Issue No 6: May 2003
Research growth continues
Quick reaction to SARS
Translation strategies lead to Chinese version of Buddhism
Database of 35 million characters helps scholars and writers
Confucius’ poetry collection delivers insights into symbolism
3D model smoothes problems in creating ultra-precision surfaces
Nano views of electrolyte behaviour
Sun block ‘skin’ applied to textiles
Greater efficiency for clean building formula
Spin-offs from world’s smallest nanotube
New generation of electrical ceramics

A first-of-its-kind computer-aided simulation model, devised by researchers at The Hong Kong Polytechnic University (PolyU), is helping industry in the ultra-precision machining of materials.
The model predicts how to machine material to an accuracy of less than 10 nanometers, producing a super mirror-like surface.
Said Principal Investigator, Prof W B Lee: “This is especially important today in producing optical microstructures such as DVD and camera lenses, lenses for photonics and optical fibre for telecommunications.”

Top: (from left) blank, rough machined and ultra-precision machined material; Prof Lee inspects an ultra-precision diamond cutting lathe.

The smoothness of lenses in a camera or telescope, for example, increases accuracy, effectiveness and quality.
Usually, lenses are produced by a tedious manual process of machining, grinding and polishing, said Prof Lee.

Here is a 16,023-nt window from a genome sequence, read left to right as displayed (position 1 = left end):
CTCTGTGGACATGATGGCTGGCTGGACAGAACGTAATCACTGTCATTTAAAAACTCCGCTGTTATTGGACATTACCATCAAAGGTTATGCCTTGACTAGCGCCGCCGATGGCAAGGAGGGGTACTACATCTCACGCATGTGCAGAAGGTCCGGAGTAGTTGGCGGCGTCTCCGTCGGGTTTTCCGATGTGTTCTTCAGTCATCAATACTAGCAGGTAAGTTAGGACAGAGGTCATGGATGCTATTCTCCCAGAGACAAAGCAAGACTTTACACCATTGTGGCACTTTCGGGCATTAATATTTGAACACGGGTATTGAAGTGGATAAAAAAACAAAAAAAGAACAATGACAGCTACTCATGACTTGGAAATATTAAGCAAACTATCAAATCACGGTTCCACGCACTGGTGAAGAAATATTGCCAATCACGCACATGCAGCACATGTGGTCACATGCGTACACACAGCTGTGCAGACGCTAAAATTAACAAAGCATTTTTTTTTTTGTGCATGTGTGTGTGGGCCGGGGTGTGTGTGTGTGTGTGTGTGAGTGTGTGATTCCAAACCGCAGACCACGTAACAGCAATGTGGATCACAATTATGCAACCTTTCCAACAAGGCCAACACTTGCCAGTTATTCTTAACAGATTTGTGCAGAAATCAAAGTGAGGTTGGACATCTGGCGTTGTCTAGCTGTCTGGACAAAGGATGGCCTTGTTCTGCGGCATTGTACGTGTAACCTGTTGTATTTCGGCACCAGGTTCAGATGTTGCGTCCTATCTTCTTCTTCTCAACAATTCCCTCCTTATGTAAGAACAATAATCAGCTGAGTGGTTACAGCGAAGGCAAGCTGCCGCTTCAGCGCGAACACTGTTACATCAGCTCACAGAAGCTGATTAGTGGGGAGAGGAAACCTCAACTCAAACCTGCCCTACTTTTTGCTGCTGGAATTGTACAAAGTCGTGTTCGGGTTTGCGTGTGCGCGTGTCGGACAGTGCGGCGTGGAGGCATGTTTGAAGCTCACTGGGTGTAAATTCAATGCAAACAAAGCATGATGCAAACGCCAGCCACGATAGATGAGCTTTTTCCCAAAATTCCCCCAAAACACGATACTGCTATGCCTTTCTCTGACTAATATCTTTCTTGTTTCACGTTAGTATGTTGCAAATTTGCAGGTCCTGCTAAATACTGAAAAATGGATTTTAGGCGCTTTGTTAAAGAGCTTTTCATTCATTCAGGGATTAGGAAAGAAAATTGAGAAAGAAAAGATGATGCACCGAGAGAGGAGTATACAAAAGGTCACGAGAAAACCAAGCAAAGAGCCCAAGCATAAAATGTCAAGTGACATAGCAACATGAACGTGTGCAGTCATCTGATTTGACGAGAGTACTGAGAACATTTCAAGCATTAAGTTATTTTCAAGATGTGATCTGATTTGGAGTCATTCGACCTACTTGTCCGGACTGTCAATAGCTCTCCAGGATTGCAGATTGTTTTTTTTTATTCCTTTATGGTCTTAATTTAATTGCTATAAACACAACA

In ultra-precision machining, using a single-point diamond cutting tool, a surface roughness of less than 10 nanometers can be achieved.
An ultra-precision machined mould, for example, can produce lenses in an optimum state so that manual finishing is not required.
To predict the results of ultra-precision machining, Prof Lee’s model needs to be fed static and dynamic data involved in machining.
The data includes the physics and crystal structure of the work material itself, the geometry of the cutting tool, the cutting speed, the rate at which the cutter is “fed” into the work material, and relative vibration between the cutting tool and work material.
“By applying the model, we know how to optimise the cutting conditions without actually cutting,” said Prof Lee. “It increases efficiency and helps the better design of machine tools. We also use the model to help train engineers.”
Prof Lee’s fundamental research into nano-machining is transferred to industry via the PolyU’s Ultra-precision Machining Centre, one of the most advanced facilities of its kind in the region. Since being established in 1996, it has helped more than 100 companies with industrial applications.
Currently, Prof Lee’s simulation model is able to predict flat, spherical and aspherical surfaces, but he is now extending this to freeform shapes.
He is also incorporating into the basic model the effects of friction between the cutting tool and the work material, and how nano-machining can affect the crystal structure of material in what is termed “residual stress.”
“When you are machining, there is always stress,” said Prof Lee. “This can cause surfaces to distort. It’s an important problem at the nano level so we are trying to work out how to reduce residual stress to a minimum.”

Principal Investigator
Prof W B Lee :